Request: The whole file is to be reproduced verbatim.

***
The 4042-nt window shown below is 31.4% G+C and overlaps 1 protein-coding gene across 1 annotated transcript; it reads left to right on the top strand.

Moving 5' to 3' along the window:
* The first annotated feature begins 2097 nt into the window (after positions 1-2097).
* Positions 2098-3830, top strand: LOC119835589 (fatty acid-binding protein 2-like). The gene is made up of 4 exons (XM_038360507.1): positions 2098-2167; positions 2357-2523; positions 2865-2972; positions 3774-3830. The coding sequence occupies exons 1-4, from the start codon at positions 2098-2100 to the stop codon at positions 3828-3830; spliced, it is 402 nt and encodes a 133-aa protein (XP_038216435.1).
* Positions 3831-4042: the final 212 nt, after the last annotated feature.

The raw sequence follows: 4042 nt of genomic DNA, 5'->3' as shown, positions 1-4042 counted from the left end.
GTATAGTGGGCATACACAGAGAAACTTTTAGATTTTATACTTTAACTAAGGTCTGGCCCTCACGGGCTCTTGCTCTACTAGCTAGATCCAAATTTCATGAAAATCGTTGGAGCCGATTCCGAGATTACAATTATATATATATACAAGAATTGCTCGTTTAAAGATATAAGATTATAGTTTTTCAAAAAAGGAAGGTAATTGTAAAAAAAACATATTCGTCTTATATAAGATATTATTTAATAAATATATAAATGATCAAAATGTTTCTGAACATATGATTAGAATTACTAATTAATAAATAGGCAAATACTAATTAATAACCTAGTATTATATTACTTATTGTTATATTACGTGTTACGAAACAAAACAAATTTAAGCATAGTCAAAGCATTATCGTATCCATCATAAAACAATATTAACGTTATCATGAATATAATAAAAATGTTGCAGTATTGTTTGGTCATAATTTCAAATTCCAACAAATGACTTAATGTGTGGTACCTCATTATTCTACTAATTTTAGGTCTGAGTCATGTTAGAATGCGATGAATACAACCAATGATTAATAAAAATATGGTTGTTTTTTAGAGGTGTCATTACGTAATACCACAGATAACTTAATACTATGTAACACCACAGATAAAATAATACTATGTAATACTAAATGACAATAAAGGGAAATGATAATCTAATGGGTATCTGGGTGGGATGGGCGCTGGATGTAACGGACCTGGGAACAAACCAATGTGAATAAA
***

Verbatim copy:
The 4042-nt window shown below is 31.4% G+C and overlaps 1 protein-coding gene across 1 annotated transcript; it reads left to right on the top strand.

Moving 5' to 3' along the window:
* The first annotated feature begins 2097 nt into the window (after positions 1-2097).
* Positions 2098-3830, top strand: LOC119835589 (fatty acid-binding protein 2-like). The gene is made up of 4 exons (XM_038360507.1): positions 2098-2167; positions 2357-2523; positions 2865-2972; positions 3774-3830. The coding sequence occupies exons 1-4, from the start codon at positions 2098-2100 to the stop codon at positions 3828-3830; spliced, it is 402 nt and encodes a 133-aa protein (XP_038216435.1).
* Positions 3831-4042: the final 212 nt, after the last annotated feature.

The raw sequence follows: 4042 nt of genomic DNA, 5'->3' as shown, positions 1-4042 counted from the left end.
GTATAGTGGGCATACACAGAGAAACTTTTAGATTTTATACTTTAACTAAGGTCTGGCCCTCACGGGCTCTTGCTCTACTAGCTAGATCCAAATTTCATGAAAATCGTTGGAGCCGATTCCGAGATTACAATTATATATATATACAAGAATTGCTCGTTTAAAGATATAAGATTATAGTTTTTCAAAAAAGGAAGGTAATTGTAAAAAAAACATATTCGTCTTATATAAGATATTATTTAATAAATATATAAATGATCAAAATGTTTCTGAACATATGATTAGAATTACTAATTAATAAATAGGCAAATACTAATTAATAACCTAGTATTATATTACTTATTGTTATATTACGTGTTACGAAACAAAACAAATTTAAGCATAGTCAAAGCATTATCGTATCCATCATAAAACAATATTAACGTTATCATGAATATAATAAAAATGTTGCAGTATTGTTTGGTCATAATTTCAAATTCCAACAAATGACTTAATGTGTGGTACCTCATTATTCTACTAATTTTAGGTCTGAGTCATGTTAGAATGCGATGAATACAACCAATGATTAATAAAAATATGGTTGTTTTTTAGAGGTGTCATTACGTAATACCACAGATAACTTAATACTATGTAACACCACAGATAAAATAATACTATGTAATACTAAATGACAATAAAGGGAAATGATAATCTAATGGGTATCTGGGTGGGATGGGCGCTGGATGTAACGGACCTGGGAACAAACCAATGTGAATAAA